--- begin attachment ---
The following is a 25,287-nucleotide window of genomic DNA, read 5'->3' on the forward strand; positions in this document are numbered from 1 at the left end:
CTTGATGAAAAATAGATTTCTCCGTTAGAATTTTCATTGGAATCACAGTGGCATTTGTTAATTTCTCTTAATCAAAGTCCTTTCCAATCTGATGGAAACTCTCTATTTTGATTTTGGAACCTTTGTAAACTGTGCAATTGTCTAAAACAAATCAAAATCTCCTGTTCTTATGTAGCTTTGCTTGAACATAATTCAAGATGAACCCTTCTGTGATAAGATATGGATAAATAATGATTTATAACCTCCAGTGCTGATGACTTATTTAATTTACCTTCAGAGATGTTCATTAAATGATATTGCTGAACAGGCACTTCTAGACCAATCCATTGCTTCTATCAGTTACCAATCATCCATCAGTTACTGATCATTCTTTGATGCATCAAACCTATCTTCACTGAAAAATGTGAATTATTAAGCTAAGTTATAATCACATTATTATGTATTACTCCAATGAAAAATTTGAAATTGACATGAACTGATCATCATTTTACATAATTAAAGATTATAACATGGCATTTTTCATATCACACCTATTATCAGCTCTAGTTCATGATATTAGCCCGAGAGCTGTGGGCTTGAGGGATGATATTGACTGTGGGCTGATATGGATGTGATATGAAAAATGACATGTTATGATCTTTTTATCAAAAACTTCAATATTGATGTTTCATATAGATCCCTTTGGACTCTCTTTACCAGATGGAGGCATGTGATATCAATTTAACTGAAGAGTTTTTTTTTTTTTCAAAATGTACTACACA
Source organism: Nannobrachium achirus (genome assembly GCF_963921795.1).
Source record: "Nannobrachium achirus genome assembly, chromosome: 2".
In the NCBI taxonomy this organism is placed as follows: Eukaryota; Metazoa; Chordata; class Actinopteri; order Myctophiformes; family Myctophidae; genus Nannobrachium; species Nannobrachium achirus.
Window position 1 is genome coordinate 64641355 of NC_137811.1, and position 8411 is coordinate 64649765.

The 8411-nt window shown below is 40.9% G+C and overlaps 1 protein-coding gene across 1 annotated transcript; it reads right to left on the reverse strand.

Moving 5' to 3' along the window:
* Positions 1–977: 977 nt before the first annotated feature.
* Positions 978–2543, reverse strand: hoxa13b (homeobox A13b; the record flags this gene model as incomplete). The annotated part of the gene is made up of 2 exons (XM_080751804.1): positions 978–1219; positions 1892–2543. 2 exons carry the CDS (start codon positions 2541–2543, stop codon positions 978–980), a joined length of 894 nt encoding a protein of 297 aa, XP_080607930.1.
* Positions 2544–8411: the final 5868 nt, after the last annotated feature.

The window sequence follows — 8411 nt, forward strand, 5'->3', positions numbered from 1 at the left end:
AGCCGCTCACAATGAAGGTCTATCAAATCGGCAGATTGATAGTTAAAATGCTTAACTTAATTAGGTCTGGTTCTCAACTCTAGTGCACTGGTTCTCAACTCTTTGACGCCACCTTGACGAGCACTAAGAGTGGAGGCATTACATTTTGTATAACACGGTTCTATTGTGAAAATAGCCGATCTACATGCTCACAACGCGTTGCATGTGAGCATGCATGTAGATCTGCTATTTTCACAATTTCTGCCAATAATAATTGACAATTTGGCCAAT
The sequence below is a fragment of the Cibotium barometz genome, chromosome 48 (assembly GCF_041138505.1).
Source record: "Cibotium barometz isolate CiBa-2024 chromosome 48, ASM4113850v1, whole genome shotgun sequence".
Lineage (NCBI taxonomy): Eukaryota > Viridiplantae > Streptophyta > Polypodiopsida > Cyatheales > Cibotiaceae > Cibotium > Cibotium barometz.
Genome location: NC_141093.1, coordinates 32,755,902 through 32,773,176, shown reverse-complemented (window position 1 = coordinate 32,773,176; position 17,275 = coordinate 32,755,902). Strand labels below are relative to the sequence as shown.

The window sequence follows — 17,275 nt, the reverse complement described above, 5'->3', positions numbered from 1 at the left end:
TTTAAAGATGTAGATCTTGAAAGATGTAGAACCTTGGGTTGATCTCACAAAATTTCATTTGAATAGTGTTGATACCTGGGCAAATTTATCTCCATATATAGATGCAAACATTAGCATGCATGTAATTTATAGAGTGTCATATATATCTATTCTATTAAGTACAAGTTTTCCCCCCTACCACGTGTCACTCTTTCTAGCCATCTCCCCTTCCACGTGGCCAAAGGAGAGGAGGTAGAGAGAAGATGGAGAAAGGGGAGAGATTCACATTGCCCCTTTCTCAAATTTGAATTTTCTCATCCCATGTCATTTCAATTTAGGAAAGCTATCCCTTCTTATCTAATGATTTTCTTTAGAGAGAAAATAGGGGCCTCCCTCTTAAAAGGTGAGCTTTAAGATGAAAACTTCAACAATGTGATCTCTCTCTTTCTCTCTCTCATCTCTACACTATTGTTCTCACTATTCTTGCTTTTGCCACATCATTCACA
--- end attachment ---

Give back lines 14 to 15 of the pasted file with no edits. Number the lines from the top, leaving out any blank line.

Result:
The sequence below is a fragment of the Cibotium barometz genome, chromosome 48 (assembly GCF_041138505.1).
Source record: "Cibotium barometz isolate CiBa-2024 chromosome 48, ASM4113850v1, whole genome shotgun sequence".